KABUL: Rights groups Thursday condemned a suicide blast inside a school that killed dozens of students in Kabul a day earlier, as outrage over the attack grew while tearful families buried loved ones in the war-weary Afghan capital, reports AFP.
The Islamic State-claimed blast hit an education centre in a Shiite area of western Kabul where students were studying for college entrance exams.The attack was just one of the most shocking in a blood-soaked week across Afghanistan that has left security forces and civilians reeling.
Two gunmen attacked an intelligence training centre in Kabul Thursday, firing on security forces for several hours before they were killed, police spokesman Hashmat Stanikzai said, adding that there were no other casualties.
Thursday’s attack was also claimed by the Islamic State via their Amaq propaganda service.
In addition to the IS attacks, Taliban militants also delivered high-profile, demoralising blows in the strategic city of Ghazni—which they attacked last week, forcing security forces backed by US air power to struggle for days to push them out—and in Faryab, where they captured a northern base, killing at least 17 soldiers.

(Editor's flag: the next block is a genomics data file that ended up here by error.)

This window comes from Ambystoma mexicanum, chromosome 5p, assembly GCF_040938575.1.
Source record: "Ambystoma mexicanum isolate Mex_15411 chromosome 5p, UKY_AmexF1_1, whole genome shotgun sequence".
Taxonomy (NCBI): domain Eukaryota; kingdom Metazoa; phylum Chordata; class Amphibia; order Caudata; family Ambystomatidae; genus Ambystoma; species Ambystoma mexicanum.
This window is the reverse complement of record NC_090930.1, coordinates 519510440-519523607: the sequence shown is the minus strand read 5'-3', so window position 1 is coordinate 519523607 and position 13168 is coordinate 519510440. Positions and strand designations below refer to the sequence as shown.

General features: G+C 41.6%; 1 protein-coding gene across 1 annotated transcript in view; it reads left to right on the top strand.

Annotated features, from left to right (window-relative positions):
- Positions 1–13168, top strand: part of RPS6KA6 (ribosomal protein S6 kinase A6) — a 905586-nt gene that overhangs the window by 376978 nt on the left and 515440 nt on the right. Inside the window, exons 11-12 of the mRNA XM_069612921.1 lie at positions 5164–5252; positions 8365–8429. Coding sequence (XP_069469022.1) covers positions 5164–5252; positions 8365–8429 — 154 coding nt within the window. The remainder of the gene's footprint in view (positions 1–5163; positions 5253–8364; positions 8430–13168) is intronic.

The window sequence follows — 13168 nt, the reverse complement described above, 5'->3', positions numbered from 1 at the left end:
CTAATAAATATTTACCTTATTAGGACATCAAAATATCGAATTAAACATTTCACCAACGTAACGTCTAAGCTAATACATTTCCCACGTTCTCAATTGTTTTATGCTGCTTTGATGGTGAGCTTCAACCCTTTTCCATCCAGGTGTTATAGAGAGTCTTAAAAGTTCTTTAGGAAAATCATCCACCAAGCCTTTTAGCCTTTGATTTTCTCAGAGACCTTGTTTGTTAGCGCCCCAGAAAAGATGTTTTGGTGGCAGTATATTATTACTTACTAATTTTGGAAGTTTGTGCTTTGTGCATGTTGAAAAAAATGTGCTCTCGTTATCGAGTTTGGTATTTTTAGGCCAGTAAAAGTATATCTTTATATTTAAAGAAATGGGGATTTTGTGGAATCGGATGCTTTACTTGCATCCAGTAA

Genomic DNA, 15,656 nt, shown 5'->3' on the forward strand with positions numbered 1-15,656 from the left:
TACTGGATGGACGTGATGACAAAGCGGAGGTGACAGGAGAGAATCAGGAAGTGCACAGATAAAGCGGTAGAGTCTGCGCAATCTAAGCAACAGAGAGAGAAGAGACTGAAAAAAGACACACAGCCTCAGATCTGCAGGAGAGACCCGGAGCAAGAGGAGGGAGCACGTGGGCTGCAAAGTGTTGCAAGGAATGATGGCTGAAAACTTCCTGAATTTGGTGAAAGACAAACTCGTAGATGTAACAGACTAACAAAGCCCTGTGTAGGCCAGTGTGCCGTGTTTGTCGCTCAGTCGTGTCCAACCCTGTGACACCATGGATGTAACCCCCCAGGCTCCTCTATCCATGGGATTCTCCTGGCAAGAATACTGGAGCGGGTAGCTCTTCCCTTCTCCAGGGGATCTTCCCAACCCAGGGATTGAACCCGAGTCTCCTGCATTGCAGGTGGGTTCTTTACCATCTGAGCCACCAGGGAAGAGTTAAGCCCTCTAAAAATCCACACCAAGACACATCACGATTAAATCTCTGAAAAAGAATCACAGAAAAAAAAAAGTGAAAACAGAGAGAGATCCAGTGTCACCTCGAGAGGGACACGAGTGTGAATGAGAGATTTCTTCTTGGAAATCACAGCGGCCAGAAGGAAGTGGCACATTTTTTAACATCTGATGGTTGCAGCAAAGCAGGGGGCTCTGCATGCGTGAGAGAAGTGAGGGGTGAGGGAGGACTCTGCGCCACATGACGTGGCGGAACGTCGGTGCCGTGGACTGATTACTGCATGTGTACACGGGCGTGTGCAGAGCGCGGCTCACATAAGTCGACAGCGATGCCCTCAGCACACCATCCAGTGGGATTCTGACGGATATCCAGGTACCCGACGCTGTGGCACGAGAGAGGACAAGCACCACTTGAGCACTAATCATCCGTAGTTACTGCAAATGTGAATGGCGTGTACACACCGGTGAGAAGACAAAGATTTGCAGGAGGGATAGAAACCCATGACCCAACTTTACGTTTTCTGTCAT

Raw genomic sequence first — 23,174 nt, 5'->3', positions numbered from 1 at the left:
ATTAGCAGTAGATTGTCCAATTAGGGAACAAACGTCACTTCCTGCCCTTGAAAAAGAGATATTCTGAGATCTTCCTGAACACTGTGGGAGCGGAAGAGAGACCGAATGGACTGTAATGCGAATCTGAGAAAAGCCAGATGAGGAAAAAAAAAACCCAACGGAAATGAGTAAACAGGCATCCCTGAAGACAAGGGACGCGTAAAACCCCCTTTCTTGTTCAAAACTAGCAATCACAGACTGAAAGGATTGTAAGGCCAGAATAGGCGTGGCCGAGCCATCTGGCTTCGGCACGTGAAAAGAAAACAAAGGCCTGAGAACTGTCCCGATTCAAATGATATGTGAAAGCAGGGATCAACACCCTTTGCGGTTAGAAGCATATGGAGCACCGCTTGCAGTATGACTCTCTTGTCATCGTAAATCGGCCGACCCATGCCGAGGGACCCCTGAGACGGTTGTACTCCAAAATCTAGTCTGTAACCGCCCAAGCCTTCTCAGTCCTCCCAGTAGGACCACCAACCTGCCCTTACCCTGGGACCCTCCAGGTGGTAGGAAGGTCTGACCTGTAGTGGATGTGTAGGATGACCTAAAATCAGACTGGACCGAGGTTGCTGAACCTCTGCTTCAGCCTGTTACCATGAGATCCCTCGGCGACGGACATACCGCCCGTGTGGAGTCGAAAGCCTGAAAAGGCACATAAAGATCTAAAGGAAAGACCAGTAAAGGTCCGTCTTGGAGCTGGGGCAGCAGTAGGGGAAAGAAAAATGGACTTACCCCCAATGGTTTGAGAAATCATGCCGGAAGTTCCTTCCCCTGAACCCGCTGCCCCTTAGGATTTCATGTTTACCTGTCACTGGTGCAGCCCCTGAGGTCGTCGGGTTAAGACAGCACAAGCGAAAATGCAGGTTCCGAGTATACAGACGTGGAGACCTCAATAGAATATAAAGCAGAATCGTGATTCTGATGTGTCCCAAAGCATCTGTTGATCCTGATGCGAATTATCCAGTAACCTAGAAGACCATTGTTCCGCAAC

Security forces in Afghanistan, beset by desertions and killings, have suffered staggering losses since US-led NATO ended its combat mission in the country in 2014.
The week’s violence has raised questions about their ability to hold off the resurgent Taliban.But civilians have long taken the brunt of the violence in Afghanistan—especially in Kabul, a target of both the Taliban and IS—and Wednesday’s attack on the school was branded a “war crime” by Amnesty International.
The majority of the victims were children, most aged between 16 and 18, authorities said, and were studying for their university entrance exams.
Amnesty warned it proved “beyond any doubt that Afghanistan and, in particular, its capital Kabul, are not safe”, and said European countries must stop returning Afghan refugees to the war-torn country.